From 1945, when political activity began in Guinea, until about 1953, the political scene was one of loose electoral alliances that relied more on the support of traditional chiefs and of the French administration than on political programs or organized memberships. After 1953, however, these alliances rapidly lost ground to the Guinea section of the African Democratic Rally (Rassemblement Démocratique Africain—RDA), an interterritorial organization founded in 1946. This section, known as the Guinea Democratic Party (Parti Démocratique de Guinée—PDG), was formed by Marxists determined to develop an organized mass political movement that cut across ethnic differences and had a strongly nationalist outlook. Their leader was Ahmed Sékou Touré, a prominent trade union leader in French West Africa. The alleged great-grandson of the warriorchief Samory who had fought the French in the late 19th century, Touré had much support in areas where Samory had fought his last battles, although his strongest backers were the Susu in Lower Guinea. In 1957, the PDG won 57 of 60 seats in Territorial Assembly elections.
Convinced that the French Community proposed by De Gaulle would not result in real independence for the people of French West Africa, Touré called for a vote against joining the Community in the referendum of 28 September 1958. Some 95% of those voting in Guinea supported Touré in opting for Guinea's complete independence. In December 1958, the opposition parties fused with Touré's PDG, making it the only political party in the country. The precipitous withdrawal of the French bureaucracy in 1958 led, almost of necessity, to the PDG's inheritance of much of the structure of government.
During the 1960s, the PDG's party machinery was organized down to the grassroots level, with local committees replacing tribal authorities, and sectional, regional, and national conferences ensuring coordination and control. In 1968, a new local unit within the PDG, the Local Revolutionary Command (Pouvoir Révolutionnaire Local—PRL) was organized. By 1973, the PRL had assumed complete responsibility for local economic, social, and political affairs. There were 2,441 PRLs in 1981, each directed by a committee of seven members and headed by a mayor. Each of the 35 regions had a party decision-making body called a Federal Congress, headed by a secretary. A 13-member Federal Committee, headed by the regional governor, was the executive body. The 170 districts had similar bodies, called sections, congresses, and committees.
The Political Bureau, nominally responsible to a Central Committee, was the PDG's chief executive body. Until the military coup that abolished the PDG in April 1984, the Political Bureau was the focus of party and national power, and its members were the most important government ministers and officials, with Touré as chairman. The PDG and its mass organizations were outlawed after the 1984 coup.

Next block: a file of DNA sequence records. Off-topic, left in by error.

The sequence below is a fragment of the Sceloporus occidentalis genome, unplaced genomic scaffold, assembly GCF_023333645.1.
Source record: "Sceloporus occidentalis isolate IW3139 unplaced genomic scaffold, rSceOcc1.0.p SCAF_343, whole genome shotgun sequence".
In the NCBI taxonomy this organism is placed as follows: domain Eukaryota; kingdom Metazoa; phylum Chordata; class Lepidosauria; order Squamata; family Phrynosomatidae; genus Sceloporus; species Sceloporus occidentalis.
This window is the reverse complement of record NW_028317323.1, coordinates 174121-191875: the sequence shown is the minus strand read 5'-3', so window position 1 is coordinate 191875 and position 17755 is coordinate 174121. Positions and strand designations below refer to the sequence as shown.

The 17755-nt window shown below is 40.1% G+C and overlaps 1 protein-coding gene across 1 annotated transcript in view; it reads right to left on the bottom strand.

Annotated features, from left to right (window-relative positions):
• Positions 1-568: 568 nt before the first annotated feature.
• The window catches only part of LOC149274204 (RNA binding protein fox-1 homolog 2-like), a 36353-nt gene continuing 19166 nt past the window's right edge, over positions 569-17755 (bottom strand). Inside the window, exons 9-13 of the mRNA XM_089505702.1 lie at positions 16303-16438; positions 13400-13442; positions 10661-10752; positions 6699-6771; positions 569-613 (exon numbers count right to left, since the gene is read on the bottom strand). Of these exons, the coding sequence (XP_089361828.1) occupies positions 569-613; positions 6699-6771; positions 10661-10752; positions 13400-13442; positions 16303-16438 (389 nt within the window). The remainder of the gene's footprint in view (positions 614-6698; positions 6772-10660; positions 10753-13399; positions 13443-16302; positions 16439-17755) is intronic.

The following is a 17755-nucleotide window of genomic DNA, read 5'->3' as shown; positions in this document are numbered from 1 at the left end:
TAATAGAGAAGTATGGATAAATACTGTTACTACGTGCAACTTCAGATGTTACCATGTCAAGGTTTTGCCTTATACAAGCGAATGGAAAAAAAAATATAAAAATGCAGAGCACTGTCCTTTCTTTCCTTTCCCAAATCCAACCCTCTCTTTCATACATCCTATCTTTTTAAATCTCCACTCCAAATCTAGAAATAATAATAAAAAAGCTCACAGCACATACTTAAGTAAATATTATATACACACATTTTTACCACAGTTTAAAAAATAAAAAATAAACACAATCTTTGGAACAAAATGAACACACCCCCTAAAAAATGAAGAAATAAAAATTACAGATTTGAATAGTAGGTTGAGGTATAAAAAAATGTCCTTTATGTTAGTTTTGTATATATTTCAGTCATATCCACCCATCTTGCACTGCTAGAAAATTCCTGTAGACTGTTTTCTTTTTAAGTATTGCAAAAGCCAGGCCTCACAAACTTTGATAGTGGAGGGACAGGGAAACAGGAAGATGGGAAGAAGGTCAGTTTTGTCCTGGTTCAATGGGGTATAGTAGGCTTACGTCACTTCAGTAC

Political parties were legalized in April 1992. Within a month, more than 30 parties had been formed, a number by government ministers who helped themselves to state funds and used the state agencies to promote their campaigns. The use of government vehicles for partisan activities and the disbursement of state monies to supporters were commonplace.
By July 1992, government had banned all political demonstrations. This hampered opposition parties preparing for National Assembly elections then scheduled for late 1992 and presidential elections scheduled for early 1993. Elections were delayed. By October 1993, 43 political parties were legally registered. At least a dozen were allied with the government Party for Unity and Progress (PUP) while nearly thirty belonged to a loose coalition, the Democratic Forum, whose objective was to present a common candidate to run against Conté. The Forum dissolved when two of its members admitted they had already made their campaign deposit, which legally entitled them to enter the race. At that point, the field of candidates widened pitting seven opposition leaders against Conté. In December 1993, despite official protests by the opposition, Lansana Conté officially won 51.7% of the vote. International observers noted isolated incidents of violence and destruction of ballot boxes, and further declared the campaigning and balloting unsatisfactory.
In 1993, the most significant national opposition parties were the Rally for the Guinean People (RPG), the Union for a New Republic (UNR), and the Party for Renewal and Progress (PRP). The PRP and the UNR later merged to form the UPR, which presented Mamadou Ba as its candidate in the December 1998 elections. In these elections, Ba took second place with 24.6% of the vote, Alpha Condé (RPG) received 16.9%, Jean-Marie Doré received 1.7% (UPG), and Charles Pascal Tolno (PPG) claimed1.0%. Again, under protest from the opposition, Conté won on the first round with 54.1% officially. The next presidential elections are scheduled for December 2003.
In the National Assembly, 38 seats are elected by single-member district, and 76 are assigned by proportional voting. Elections were last held 30 June 2002 with the PUP taking 61.6%, the UPR 26.6%, and other 11.8%. The number of seats by party was PUP 85, UPR 20, and other 9 with the PUP gaining a two-thirds majority—a significant increase over the 71 seats it held since the June 1995 elections. The opposition denounced the contest as fraudulent. The next legislative elections were scheduled for 2007.